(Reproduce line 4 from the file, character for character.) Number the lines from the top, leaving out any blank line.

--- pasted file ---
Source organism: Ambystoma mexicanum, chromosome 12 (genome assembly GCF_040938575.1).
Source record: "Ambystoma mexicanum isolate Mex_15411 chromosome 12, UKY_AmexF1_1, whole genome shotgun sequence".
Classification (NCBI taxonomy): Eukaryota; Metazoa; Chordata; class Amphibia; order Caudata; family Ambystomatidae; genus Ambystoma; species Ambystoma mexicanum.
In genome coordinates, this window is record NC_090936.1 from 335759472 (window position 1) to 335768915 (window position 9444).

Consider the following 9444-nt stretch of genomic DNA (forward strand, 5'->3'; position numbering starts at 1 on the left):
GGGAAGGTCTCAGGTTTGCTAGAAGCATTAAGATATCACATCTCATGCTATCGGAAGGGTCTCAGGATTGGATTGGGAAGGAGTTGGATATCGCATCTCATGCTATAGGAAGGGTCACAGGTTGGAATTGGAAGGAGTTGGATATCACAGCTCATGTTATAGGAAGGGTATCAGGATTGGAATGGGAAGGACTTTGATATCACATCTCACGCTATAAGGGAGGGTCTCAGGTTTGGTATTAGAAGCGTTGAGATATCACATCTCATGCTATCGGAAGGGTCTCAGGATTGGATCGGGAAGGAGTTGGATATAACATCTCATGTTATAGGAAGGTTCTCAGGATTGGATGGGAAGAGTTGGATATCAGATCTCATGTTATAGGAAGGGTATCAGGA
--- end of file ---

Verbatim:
In genome coordinates, this window is record NC_090936.1 from 335759472 (window position 1) to 335768915 (window position 9444).